Facebook’s Zuckerberg pledges co-operation with the US anti-trust probe; u.s. congressman

FILE PHOTO: Facebook CEO Mark Zuckerberg testifies before the House Energy and Commerce Committee hearing with respect to the company, for the use and protection of the information of the user, on Capitol Hill in Washington, d.c., U.S., on April 11, 2018. (REUTERS photo/Leah Millis/File Photo

WASHINGTON (Reuters) – u.s. Congressman David Cicilline, chair of the u.s. House Judiciary Committee’s antitrust panel said on Friday that Facebook Chief Executive Mark Zuckerberg promised the co-operation with the panel’s examination of online markets, in a meeting on Capitol Hill.

The House of Representatives Judiciary Committee has opened an investigation into competition in the digital market, in early June, and is one of a series of studies are faced with major technology companies such as Inc., Apple Inc., Facebook, and Alphabet, Inc. ‘ s sites.

“Mr. Zuckerberg has made a commitment to cooperate with the investigation, and I look forward to working together, and I think that we should produce a report at the end of the study,” Democratic Representative Cicilline of Rhode Island, said after the half-hour meeting with Zuckerberg, which was also attended by the Judiciary Committee Chairman, Jerry Nadler.

Representative Doug Collins, the top Republican on the Judiciary Committee, told reporters following an earlier meeting which had discussed the committee’s two-pronged anti-trust investigation into the large-tech companies.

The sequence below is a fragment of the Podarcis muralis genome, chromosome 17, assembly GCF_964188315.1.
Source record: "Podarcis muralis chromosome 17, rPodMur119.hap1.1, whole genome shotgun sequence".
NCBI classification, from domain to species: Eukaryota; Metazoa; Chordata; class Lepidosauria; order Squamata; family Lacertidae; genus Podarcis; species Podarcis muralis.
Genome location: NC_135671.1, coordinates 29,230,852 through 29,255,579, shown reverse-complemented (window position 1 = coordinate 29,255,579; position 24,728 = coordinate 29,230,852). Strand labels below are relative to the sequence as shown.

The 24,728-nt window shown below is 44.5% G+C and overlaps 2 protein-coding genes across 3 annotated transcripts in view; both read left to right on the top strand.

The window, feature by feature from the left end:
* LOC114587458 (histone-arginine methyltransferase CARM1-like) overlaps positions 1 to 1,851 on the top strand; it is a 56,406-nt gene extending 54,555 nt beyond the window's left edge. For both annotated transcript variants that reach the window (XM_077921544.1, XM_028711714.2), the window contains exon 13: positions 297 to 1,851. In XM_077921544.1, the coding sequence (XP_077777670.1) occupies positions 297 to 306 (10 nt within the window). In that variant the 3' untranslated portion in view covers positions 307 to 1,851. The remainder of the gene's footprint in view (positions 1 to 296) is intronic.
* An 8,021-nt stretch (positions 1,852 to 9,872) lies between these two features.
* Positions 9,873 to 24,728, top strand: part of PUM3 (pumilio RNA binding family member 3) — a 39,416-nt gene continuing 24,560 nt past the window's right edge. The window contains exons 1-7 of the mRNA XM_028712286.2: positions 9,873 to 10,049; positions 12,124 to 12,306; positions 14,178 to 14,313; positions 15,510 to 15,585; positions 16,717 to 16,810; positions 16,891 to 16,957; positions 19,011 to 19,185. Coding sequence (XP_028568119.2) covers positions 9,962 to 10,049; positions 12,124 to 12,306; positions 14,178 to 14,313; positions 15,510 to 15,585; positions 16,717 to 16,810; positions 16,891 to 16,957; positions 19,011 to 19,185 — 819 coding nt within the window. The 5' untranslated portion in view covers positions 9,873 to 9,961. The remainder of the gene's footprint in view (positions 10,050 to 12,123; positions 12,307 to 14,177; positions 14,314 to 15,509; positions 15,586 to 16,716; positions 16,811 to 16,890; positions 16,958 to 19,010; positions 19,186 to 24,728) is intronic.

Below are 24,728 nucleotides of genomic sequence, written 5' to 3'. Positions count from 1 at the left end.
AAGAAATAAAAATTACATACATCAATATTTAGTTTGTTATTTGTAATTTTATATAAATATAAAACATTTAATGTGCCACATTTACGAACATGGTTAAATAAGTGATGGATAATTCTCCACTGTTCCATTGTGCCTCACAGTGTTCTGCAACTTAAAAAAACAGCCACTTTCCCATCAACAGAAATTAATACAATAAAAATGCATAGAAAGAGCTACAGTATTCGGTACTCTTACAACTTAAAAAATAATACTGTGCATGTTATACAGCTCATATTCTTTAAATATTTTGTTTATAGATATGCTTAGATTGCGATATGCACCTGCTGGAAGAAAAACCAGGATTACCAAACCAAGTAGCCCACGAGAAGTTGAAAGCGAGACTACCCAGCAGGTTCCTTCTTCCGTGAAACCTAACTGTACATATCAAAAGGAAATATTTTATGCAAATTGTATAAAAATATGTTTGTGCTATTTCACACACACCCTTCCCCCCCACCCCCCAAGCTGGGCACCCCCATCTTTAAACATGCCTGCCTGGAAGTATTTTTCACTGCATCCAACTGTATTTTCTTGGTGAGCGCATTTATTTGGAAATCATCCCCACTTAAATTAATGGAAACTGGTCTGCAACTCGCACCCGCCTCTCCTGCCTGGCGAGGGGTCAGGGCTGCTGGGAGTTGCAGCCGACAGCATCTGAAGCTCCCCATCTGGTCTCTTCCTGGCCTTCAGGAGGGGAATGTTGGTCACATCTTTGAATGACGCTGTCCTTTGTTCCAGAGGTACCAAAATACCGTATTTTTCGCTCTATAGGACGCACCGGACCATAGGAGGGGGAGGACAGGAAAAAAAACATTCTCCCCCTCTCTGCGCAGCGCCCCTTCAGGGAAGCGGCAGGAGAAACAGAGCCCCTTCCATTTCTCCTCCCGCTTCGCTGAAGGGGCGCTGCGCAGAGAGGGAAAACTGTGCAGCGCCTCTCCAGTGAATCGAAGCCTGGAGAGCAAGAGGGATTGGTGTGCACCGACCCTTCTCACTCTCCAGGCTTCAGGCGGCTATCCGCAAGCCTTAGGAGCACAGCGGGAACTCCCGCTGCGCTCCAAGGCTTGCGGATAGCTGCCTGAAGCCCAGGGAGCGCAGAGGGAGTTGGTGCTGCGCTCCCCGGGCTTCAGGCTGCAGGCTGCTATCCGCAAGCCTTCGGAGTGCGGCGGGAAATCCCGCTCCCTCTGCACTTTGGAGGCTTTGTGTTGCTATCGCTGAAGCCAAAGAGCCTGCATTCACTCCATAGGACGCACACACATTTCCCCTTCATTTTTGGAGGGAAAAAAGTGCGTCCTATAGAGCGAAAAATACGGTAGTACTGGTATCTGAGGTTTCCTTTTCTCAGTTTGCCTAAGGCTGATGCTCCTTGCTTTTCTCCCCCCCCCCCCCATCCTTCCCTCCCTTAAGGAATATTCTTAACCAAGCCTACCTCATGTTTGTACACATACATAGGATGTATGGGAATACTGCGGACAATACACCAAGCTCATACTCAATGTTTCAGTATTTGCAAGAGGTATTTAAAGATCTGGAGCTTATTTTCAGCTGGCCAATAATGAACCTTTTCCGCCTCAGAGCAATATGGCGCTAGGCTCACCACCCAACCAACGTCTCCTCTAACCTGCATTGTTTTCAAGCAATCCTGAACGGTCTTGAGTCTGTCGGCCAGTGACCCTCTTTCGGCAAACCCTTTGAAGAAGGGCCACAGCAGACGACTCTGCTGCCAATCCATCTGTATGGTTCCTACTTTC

“I encouraged him to come to the table, to help us, and this is not an adversarial role, from my perspective,” Collins said, adding she was speaking in general, but that is not the question of whether Facebook will make to comply with the document requests. “I think that with their involvement, you’re going to see a lot more participation.”

Last week, the panel has asked for internal emails and detailed financial information, and other documents of the company, the top executives at Amazon, Facebook Inc., Apple, Google, and the broadening of the anti-trust probe by the tech-giants.

The companies have until Feb. 14-produce an internal e-mail sent in the past few years, Apple’s CEO, Tim Cook, Amazon CEO, Jeff Bezos, Zuckerberg, and the Alphabet’s CEO, Larry Page, among other things, of the company, and any other issues.

Reporting by Diane Bartz; Editing by Marguerita Choy

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